House Democrats Block Condemnation of Bernie Sanders, Cuban Firing Squads

Democratic presidential candidate Sen. Bernie Sanders, I-Vt., speaks during First in the South Dinner, Monday, Feb. 24, 2020, in Charleston, S.C. (AP Photo/Matt Rourke)
AP Photo/Matt Rourke

Rep. Mario Díaz-Balart (R-FL) presented a resolution in the House of Representatives on Thursday to condemn Sen. Bernie Sanders (I-VT) for praising Cuban dictator Fidel Castro on multiple occasions this week.

Democrats in the House blocked voting on the resolution on Thursday afternoon.

Díaz-Balart said in a statement on the House floor that his Florida constituency includes “thousands of former political prisoners,” many of whom endured decades of torture and abuse in Castro’s prisons. He said that many others in Florida who did not experience being imprisoned for supporting democracy are relatives of those still in prison today. In his statement Díaz-Balart noted, in particular, the ongoing torture of José Daniel Ferrer, the head of the Patriotic Union of Cuba (UNPACU), and the repeated arrests of dissidents such as Dr. Óscar Elias Biscet, a Presidential Medal of Freedom recipient.

“Unfortunately, this is not new coming from the progressive movement,” Díaz-Balart said of Sanders’ comments. “The Castro regime is not only a threat to the national security interests of the United States, but also to the democracies in our hemisphere. I want to remind sen sanders of the Cuban regime’s close relationship with some of the world’s worst thugs,” including Iran, Venezuela, North Korea, and China.

The resolution specifically condemned “the use of firing squads, imprisonment, torture, and acts of repudiation to suppress dissent in totalitarian Cuba, as well as the forced communist indoctrination policies carried out by the Castro dictatorship in Cuba,” in addition to Sanders’ support for the regime.

It also supported Cuban dissidents campaigning for democracy and called for “democratic government, liberation of all political prisoners, freedom of belief and expression, and the respect of all basic human rights for the Cuban people.”

The resolution condemned Sanders for his remarks “disregarding the history of systemic human rights abuses, forced indoctrination, and authoritarian actions of the literacy and education policies of the communist Castro dictatorship in Cuba.”

At press time, the House has yet to vote to pass the resolution. Rep. Donna Shalala (D-FL), also from a district heavily populated by Cuban-Americans, appeared however to support the content of the resolution, suggesting some bipartisan agreement. Yet by preventing the vote, Democrats did not allow Shalala – or other potential supporters of the move, like Cuban-American Rep. Albio Sires (D-NJ), from having to support the vote (and oppose the party) or reject the vote (and disappoint their large Cuban-American constituencies).

Sanders has spent much of the week defending Fidel Castro, both in televised interviews and on the stage of the Democrat Party’s tenth primary debate on Tuesday. On Sunday, Sanders told 60 Minutes that he considered blanket condemnation of the murderous Castro regime “unfair.”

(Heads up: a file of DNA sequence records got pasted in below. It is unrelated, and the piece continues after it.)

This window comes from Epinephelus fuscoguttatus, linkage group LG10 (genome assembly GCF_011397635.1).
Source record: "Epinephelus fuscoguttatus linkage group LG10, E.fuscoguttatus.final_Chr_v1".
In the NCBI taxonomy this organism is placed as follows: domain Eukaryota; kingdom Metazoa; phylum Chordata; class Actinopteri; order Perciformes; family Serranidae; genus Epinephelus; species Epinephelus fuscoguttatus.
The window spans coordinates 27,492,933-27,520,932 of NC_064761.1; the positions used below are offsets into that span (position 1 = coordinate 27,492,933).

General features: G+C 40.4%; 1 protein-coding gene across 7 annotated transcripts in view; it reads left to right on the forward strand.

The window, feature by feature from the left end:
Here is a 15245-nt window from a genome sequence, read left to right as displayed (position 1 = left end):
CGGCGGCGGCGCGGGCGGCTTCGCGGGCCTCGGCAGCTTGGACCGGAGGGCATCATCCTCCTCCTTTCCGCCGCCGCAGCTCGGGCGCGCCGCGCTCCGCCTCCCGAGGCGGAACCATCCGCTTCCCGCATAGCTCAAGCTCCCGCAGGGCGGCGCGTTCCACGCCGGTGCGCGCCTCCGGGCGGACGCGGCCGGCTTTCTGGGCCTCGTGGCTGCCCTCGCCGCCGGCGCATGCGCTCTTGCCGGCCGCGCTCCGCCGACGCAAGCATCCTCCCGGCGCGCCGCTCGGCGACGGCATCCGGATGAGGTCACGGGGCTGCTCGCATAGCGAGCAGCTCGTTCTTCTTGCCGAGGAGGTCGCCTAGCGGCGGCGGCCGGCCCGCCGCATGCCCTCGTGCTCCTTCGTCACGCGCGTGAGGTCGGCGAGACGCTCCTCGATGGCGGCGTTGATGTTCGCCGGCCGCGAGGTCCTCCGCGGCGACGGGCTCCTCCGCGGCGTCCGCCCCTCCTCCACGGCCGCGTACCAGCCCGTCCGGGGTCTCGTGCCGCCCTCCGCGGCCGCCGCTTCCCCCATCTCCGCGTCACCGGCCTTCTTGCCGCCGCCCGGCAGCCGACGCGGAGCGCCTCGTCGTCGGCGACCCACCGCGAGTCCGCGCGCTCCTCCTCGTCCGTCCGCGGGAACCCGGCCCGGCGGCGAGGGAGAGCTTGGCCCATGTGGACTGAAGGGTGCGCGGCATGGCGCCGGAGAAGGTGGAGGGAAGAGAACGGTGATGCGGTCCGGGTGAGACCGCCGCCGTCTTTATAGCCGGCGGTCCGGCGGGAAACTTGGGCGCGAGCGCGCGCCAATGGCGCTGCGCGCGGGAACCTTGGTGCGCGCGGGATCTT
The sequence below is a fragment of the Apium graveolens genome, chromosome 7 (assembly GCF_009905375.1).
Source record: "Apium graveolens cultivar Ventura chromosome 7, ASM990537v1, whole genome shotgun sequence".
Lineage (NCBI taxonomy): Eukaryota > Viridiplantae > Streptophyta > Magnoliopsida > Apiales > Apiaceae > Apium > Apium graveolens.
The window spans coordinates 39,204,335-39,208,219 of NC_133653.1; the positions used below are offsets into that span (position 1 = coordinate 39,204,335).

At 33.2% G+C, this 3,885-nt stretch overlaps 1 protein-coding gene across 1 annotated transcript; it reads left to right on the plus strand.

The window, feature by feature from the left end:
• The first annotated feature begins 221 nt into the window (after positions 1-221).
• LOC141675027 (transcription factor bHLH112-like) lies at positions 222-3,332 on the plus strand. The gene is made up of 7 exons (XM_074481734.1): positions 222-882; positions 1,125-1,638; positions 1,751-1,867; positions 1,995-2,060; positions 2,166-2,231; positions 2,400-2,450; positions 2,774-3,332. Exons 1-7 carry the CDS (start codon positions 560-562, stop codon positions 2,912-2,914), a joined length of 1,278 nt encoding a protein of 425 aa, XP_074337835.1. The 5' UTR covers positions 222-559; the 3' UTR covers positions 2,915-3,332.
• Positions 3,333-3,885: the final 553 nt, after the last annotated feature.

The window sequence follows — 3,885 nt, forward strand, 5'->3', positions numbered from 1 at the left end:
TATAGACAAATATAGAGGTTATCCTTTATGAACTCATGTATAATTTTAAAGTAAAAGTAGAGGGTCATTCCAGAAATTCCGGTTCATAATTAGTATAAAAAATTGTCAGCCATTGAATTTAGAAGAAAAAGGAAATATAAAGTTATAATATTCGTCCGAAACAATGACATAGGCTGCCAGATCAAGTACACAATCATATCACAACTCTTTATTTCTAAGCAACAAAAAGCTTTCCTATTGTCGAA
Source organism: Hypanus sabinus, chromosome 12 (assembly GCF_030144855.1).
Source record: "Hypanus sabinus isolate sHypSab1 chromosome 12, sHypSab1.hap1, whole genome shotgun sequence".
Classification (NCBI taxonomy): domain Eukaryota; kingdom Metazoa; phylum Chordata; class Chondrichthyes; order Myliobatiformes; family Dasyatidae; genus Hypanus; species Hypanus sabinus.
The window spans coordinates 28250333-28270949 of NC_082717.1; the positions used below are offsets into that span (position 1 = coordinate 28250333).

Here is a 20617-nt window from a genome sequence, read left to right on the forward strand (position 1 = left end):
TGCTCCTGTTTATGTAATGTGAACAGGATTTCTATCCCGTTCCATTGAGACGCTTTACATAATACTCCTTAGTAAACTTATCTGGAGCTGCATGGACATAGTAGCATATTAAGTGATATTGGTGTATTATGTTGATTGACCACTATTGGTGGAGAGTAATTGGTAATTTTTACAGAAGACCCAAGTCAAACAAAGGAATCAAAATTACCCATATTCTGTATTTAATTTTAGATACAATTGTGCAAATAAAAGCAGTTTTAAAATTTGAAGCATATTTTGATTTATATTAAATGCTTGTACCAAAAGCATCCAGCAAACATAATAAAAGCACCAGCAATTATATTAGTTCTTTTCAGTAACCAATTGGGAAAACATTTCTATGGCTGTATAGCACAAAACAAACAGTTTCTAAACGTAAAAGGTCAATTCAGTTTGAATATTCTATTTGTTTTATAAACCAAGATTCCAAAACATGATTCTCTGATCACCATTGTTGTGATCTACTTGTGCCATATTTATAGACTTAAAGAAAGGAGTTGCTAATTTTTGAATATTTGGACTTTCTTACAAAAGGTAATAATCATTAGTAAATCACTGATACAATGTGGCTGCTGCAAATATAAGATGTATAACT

“We’re very opposed to the authoritarian nature of Cuba but you know, it’s unfair to simply say everything is bad. You know? When Fidel Castro came into office, you know what he did? He had a massive literacy program. Is that a bad thing? Even though Fidel Castro did it?” he asked.

The next day, Sanders told CNN that not only did the Castro regime deserve praise, but so did China – which is currently imprisoning millions of Muslims in modern-day concentration camps and regularly uses political prisoners for live organ harvesting.

“[W]hen Fidel Castro first came to power … he initiated a major literacy program. There [were] a lot of folks in Cuba at that point who were illiterate, and he formed a literacy brigade,” Sanders said. “China is an authoritarian country, becoming more and more authoritarian. But can anyone deny — I mean, the facts are clear, that they have taken more people out of extreme poverty than any country in history.”

His remarks defending autocratic communist regimes arose during Tuesday’s debate and Sanders used the opportunity to once again defend violent authoritarianism.

“When dictatorships, whether it is the Chinese or the Cubans, do something good, you acknowledge that,” he insisted as the crowd booed.

Sanders’ remarks have outraged the greater Cuban exile community. In a letter published Tuesday, four former political prisoners – who spent a combined 81 years in Castro’s prisons for their beliefs – published a letter to Democratic National Committee chairman Tom Perez condemning Sanders and highlighting the realities of pre-Castro Cuba, including its already sky-high 87 percent literacy rate.

“We are not the only ones hurt by Sanders’ words. The Democrat Party that you preside over is also hurt when the truth is distorted so blatantly as Mr. Sanders, a presidential candidate of your party, has done. We would like to hear his apology, but do not expect it. Socialists are usually arrogant,” the writers wrote.

Follow Frances Martel on Facebook and Twitter.


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